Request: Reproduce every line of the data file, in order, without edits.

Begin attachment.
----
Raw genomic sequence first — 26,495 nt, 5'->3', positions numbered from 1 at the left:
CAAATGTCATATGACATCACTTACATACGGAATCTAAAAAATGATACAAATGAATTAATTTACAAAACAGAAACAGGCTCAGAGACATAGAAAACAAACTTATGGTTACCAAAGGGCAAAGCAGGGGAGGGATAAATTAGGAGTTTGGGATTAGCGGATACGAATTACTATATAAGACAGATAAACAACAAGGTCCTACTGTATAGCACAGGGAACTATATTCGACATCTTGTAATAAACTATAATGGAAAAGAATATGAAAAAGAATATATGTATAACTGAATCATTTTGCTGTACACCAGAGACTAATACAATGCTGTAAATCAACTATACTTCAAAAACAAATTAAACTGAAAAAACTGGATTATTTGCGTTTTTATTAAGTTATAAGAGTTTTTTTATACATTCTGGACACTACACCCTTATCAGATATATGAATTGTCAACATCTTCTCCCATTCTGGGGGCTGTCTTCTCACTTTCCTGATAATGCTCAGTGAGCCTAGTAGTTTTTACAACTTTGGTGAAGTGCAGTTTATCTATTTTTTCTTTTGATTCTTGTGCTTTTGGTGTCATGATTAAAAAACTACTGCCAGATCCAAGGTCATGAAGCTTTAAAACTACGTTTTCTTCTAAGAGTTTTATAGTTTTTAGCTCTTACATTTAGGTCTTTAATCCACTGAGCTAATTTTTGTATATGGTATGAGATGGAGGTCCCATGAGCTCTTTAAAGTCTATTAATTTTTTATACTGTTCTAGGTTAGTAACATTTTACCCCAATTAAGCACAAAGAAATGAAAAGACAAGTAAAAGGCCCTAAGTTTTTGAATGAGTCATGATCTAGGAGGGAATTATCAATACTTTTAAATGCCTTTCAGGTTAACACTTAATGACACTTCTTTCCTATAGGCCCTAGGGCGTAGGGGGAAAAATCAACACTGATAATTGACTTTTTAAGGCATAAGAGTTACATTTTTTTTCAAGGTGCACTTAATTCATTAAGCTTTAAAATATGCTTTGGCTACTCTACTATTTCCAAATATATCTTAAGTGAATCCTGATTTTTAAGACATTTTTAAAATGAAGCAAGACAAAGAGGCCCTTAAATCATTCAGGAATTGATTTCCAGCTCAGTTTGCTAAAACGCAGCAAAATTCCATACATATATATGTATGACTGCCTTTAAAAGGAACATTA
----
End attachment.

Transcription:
Raw genomic sequence first — 26,495 nt, 5'->3', positions numbered from 1 at the left:
CAAATGTCATATGACATCACTTACATACGGAATCTAAAAAATGATACAAATGAATTAATTTACAAAACAGAAACAGGCTCAGAGACATAGAAAACAAACTTATGGTTACCAAAGGGCAAAGCAGGGGAGGGATAAATTAGGAGTTTGGGATTAGCGGATACGAATTACTATATAAGACAGATAAACAACAAGGTCCTACTGTATAGCACAGGGAACTATATTCGACATCTTGTAATAAACTATAATGGAAAAGAATATGAAAAAGAATATATGTATAACTGAATCATTTTGCTGTACACCAGAGACTAATACAATGCTGTAAATCAACTATACTTCAAAAACAAATTAAACTGAAAAAACTGGATTATTTGCGTTTTTATTAAGTTATAAGAGTTTTTTTATACATTCTGGACACTACACCCTTATCAGATATATGAATTGTCAACATCTTCTCCCATTCTGGGGGCTGTCTTCTCACTTTCCTGATAATGCTCAGTGAGCCTAGTAGTTTTTACAACTTTGGTGAAGTGCAGTTTATCTATTTTTTCTTTTGATTCTTGTGCTTTTGGTGTCATGATTAAAAAACTACTGCCAGATCCAAGGTCATGAAGCTTTAAAACTACGTTTTCTTCTAAGAGTTTTATAGTTTTTAGCTCTTACATTTAGGTCTTTAATCCACTGAGCTAATTTTTGTATATGGTATGAGATGGAGGTCCCATGAGCTCTTTAAAGTCTATTAATTTTTTATACTGTTCTAGGTTAGTAACATTTTACCCCAATTAAGCACAAAGAAATGAAAAGACAAGTAAAAGGCCCTAAGTTTTTGAATGAGTCATGATCTAGGAGGGAATTATCAATACTTTTAAATGCCTTTCAGGTTAACACTTAATGACACTTCTTTCCTATAGGCCCTAGGGCGTAGGGGGAAAAATCAACACTGATAATTGACTTTTTAAGGCATAAGAGTTACATTTTTTTTCAAGGTGCACTTAATTCATTAAGCTTTAAAATATGCTTTGGCTACTCTACTATTTCCAAATATATCTTAAGTGAATCCTGATTTTTAAGACATTTTTAAAATGAAGCAAGACAAAGAGGCCCTTAAATCATTCAGGAATTGATTTCCAGCTCAGTTTGCTAAAACGCAGCAAAATTCCATACATATATATGTATGACTGCCTTTAAAAGGAACATTA